French fashion designer Hubert de Givenchy, an aristocrat who founded the house of Givenchy in the 1950s, becoming famous for dressing the likes of Jacqueline Kennedy Onassis and Grace Kelly, has died at the age of 91, the Givenchy label said on Monday.
A commanding presence in fashion from the moment he presented his first collection in Paris at the age of 24, Givenchy became synonymous with elegance and an insouciant glamor. He designed the black dress Audrey Hepburn wore in “Breakfast at Tiffany’s”.
His family — his father was the marquis of Givenchy — had hoped their son would become a lawyer but the young man, who stood 1.96 meters (6 feet 5 inches) tall, was drawn to fashion and design from a young age, moving to Paris to study at 17.
His hallmark creations, including balloon-sleeved blouses and calf-length trousers with flared hems, were hailed in their time as airy alternatives to the tight waists and artificial curves of the then-dominant “New Look” of Christian Dior.
His first collection — unveiled in 1952 — won recognition the day it was presented: Givenchy rang up 7 million francs (approximately 1 million euros) of orders, enough to allow him to pay off his backers and assume ownership himself.
His interest in fabric sprang from a childhood familiarity with fine textiles at the home of his maternal grandfather, who was an administrator for the Beauvais and Gobelin tapestry industries and a collector of quality fabrics.
The designer’s father died when Hubert, born in Beauvais, north of Paris, was two years old. He and his brother were brought up by their mother and her parents.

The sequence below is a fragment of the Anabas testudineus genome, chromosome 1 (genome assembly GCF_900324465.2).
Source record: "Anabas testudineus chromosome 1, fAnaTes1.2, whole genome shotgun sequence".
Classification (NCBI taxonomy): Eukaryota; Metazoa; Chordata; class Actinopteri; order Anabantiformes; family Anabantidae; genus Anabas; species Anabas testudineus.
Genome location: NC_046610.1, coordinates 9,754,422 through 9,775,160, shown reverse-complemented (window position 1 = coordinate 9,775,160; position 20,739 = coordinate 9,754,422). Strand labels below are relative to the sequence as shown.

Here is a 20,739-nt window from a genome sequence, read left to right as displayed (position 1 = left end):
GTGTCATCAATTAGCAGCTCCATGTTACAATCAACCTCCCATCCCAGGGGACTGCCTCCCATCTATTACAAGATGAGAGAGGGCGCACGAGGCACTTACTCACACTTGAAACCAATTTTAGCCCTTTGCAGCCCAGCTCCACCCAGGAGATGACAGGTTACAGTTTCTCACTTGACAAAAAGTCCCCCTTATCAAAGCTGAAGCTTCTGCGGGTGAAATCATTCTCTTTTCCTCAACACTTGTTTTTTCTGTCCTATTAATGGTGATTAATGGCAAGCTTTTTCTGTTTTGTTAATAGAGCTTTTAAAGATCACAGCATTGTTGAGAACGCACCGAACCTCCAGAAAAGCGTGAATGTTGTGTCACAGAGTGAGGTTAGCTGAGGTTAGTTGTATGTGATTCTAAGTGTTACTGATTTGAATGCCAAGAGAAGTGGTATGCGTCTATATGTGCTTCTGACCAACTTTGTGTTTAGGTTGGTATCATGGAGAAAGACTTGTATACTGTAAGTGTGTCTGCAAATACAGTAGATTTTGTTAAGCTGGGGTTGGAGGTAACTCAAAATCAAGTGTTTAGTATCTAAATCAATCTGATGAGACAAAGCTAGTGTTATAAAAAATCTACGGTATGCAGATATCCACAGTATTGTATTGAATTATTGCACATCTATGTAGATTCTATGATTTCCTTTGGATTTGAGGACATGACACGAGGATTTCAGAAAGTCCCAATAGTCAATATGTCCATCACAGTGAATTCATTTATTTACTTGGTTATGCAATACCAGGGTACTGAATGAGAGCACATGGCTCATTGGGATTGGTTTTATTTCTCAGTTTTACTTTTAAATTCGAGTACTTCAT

“Balenciaga sees no one”
The young Givenchy initially studied law but, in the atmosphere of liberation following World War Two, he entered the Ecole des Beaux-Arts in Paris.
Fascinated by Spanish-born Cristobal Balenciaga, who was at that time the dean of Paris designers, Givenchy presented himself and his sketchbook at Balenciaga’s door, only to be turned away with a curt “Mr Balenciaga sees no one”.
Givenchy served apprenticeships with other designers — Jacques Fath, Robert Piguet and the exuberant, iconoclastic Elsa Schiaparelli — before venturing out on his own.
Of that first collection, a British fashion writer wrote: “These dresses remind you of that first, best, glass of champagne.”
After his phenomenal debut, Givenchy went to New York to capitalize on his popularity with Americans. It was there that he finally met the reclusive Balenciaga, and the two maintained a close friendship until the Spaniard’s death in 1972.
Givenchy often told interviewers: “Balenciaga taught me everything I know. He taught me to care for the details, that it was not necessary to sew on a button where it had no use, or to add a flower to make a dress beautiful ... no unnecessary detail.”
Among his American customers were Jacqueline Kennedy, who wore one of his designs to President John F. Kennedy’s funeral in 1963, and movie goddess Grace Kelly, who became Princess of Monaco.
Perhaps his most loyal muse was Audrey Hepburn, who sported his dresses for three decades after they struck up a working relationship in 1963. It has been rumored that Givenchy first thought he was dealing with Katherine Hepburn when he was contacted about dressing Audrey for her movies.